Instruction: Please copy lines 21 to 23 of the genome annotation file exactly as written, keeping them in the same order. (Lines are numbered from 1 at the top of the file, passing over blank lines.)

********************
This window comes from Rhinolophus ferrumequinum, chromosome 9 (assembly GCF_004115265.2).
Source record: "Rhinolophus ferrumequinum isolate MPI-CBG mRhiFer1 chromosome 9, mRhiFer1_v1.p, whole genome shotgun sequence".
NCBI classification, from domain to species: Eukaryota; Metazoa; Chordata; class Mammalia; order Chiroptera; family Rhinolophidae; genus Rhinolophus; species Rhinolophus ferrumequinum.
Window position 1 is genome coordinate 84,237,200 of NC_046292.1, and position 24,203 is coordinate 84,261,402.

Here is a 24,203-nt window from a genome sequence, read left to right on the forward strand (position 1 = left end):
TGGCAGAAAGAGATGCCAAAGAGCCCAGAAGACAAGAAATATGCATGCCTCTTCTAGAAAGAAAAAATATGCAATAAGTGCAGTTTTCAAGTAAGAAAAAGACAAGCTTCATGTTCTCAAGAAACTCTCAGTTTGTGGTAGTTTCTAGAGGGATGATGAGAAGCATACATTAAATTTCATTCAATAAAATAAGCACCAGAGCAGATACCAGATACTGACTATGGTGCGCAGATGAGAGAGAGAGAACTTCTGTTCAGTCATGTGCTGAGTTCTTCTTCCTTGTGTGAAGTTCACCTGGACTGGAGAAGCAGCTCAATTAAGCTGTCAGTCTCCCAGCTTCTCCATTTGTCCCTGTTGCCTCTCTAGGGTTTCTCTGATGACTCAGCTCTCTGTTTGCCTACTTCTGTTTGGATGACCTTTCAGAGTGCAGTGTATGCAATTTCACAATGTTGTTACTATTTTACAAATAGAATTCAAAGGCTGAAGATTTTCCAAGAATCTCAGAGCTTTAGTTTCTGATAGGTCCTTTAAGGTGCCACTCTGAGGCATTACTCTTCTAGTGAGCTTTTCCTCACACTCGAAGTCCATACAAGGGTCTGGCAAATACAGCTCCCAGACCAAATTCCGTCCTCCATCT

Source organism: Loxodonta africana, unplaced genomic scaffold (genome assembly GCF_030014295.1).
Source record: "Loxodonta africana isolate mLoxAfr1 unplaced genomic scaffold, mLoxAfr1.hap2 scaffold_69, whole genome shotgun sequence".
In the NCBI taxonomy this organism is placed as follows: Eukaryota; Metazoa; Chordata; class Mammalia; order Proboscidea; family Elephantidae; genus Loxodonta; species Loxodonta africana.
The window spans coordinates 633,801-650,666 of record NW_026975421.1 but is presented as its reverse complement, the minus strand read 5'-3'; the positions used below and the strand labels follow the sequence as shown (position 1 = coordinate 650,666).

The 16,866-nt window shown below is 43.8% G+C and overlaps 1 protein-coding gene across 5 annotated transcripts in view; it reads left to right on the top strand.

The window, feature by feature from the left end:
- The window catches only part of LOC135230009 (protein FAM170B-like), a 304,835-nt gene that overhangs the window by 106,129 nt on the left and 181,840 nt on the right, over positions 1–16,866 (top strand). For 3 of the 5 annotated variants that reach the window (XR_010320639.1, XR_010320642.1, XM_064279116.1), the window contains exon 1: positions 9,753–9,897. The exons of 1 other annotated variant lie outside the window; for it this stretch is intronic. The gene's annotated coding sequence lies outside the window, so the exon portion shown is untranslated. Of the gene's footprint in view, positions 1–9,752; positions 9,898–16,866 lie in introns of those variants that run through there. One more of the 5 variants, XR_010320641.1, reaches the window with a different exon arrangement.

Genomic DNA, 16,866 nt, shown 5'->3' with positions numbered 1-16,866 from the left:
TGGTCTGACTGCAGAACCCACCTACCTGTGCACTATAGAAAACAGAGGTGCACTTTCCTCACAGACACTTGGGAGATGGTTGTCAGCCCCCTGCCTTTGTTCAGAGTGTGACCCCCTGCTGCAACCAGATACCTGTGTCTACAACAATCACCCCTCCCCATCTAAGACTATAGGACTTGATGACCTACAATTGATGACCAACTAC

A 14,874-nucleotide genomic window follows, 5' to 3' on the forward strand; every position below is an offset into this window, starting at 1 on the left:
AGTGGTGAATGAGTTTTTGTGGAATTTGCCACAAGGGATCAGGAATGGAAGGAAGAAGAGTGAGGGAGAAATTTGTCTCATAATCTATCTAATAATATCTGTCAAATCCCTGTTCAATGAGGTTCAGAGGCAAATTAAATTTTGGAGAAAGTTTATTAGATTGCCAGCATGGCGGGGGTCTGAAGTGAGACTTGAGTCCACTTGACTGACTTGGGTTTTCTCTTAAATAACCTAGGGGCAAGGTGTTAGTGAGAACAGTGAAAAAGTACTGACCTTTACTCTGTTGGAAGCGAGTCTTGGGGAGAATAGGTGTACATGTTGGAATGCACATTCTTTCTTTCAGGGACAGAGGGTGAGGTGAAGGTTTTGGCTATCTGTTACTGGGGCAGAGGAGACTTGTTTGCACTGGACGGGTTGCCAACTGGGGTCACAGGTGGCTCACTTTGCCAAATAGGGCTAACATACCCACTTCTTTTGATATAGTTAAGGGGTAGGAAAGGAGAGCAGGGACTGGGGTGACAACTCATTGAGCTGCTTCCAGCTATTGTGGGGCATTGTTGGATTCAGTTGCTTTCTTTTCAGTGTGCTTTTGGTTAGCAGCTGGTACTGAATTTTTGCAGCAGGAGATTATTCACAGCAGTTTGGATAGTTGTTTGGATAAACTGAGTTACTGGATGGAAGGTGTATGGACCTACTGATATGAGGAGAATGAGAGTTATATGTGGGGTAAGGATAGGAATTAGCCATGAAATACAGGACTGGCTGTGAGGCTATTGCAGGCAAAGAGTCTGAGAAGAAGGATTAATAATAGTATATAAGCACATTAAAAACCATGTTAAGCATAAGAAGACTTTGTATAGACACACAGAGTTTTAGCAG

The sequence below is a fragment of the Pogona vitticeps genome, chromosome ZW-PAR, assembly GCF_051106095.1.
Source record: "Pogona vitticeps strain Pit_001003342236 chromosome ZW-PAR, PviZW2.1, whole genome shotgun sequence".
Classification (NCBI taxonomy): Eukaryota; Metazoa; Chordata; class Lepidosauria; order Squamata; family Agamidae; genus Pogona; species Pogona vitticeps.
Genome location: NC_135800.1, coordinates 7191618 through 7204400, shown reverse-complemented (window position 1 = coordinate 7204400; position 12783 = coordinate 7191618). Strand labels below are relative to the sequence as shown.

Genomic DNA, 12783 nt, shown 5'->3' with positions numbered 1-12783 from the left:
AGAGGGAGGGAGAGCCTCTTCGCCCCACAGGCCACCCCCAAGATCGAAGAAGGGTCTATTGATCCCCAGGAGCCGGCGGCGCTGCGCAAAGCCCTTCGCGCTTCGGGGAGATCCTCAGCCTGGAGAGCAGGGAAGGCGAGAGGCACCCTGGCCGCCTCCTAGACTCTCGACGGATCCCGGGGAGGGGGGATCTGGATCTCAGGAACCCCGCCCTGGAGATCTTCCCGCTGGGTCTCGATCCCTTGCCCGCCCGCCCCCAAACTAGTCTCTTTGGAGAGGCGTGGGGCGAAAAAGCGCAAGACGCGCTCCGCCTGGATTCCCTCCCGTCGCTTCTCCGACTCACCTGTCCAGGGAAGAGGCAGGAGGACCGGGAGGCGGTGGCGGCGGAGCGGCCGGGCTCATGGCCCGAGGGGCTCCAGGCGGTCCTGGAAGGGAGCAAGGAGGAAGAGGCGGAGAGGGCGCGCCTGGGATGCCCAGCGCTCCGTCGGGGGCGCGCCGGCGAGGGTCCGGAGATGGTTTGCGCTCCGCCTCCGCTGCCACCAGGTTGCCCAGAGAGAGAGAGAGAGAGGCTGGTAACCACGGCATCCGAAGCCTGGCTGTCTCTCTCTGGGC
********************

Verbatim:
Genome location: NC_135800.1, coordinates 7191618 through 7204400, shown reverse-complemented (window position 1 = coordinate 7204400; position 12783 = coordinate 7191618). Strand labels below are relative to the sequence as shown.

Genomic DNA, 12783 nt, shown 5'->3' with positions numbered 1-12783 from the left:
AGAGGGAGGGAGAGCCTCTTCGCCCCACAGGCCACCCCCAAGATCGAAGAAGGGTCTATTGATCCCCAGGAGCCGGCGGCGCTGCGCAAAGCCCTTCGCGCTTCGGGGAGATCCTCAGCCTGGAGAGCAGGGAAGGCGAGAGGCACCCTGGCCGCCTCCTAGACTCTCGACGGATCCCGGGGAGGGGGGATCTGGATCTCAGGAACCCCGCCCTGGAGATCTTCCCGCTGGGTCTCGATCCCTTGCCCGCCCGCCCCCAAACTAGTCTCTTTGGAGAGGCGTGGGGCGAAAAAGCGCAAGACGCGCTCCGCCTGGATTCCCTCCCGTCGCTTCTCCGACTCACCTGTCCAGGGAAGAGGCAGGAGGACCGGGAGGCGGTGGCGGCGGAGCGGCCGGGCTCATGGCCCGAGGGGCTCCAGGCGGTCCTGGAAGGGAGCAAGGAGGAAGAGGCGGAGAGGGCGCGCCTGGGATGCCCAGCGCTCCGTCGGGGGCGCGCCGGCGAGGGTCCGGAGATGGTTTGCGCTCCGCCTCCGCTGCCACCAGGTTGCCCAGAGAGAGAGAGAGAGAGGCTGGTAACCACGGCATCCGAAGCCTGGCTGTCTCTCTCTGGGC